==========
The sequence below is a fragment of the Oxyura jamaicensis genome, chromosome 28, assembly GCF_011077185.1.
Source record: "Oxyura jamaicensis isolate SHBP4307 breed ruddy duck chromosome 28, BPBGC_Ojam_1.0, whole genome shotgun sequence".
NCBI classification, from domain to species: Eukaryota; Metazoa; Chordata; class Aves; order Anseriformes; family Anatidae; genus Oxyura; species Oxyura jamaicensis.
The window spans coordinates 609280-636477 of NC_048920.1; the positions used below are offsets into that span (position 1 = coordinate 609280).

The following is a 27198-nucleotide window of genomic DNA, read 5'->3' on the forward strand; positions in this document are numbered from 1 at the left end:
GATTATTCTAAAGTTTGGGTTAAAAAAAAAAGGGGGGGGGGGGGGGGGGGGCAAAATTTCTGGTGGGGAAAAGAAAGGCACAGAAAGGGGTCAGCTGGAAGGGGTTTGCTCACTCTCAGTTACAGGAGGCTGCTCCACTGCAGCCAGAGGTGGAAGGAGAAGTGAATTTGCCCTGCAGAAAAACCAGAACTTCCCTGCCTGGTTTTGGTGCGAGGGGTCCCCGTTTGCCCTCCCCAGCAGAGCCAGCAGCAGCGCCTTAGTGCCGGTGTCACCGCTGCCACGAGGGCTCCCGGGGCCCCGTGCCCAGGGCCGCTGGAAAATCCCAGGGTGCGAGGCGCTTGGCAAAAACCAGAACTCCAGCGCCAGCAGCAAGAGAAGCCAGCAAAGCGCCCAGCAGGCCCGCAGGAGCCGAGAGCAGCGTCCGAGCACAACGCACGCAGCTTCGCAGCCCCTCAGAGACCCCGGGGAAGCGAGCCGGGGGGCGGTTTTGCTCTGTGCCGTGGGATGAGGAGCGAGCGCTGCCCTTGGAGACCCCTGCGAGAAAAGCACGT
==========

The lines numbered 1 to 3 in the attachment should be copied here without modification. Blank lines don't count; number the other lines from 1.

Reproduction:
The sequence below is a fragment of the Oxyura jamaicensis genome, chromosome 28, assembly GCF_011077185.1.
Source record: "Oxyura jamaicensis isolate SHBP4307 breed ruddy duck chromosome 28, BPBGC_Ojam_1.0, whole genome shotgun sequence".
NCBI classification, from domain to species: Eukaryota; Metazoa; Chordata; class Aves; order Anseriformes; family Anatidae; genus Oxyura; species Oxyura jamaicensis.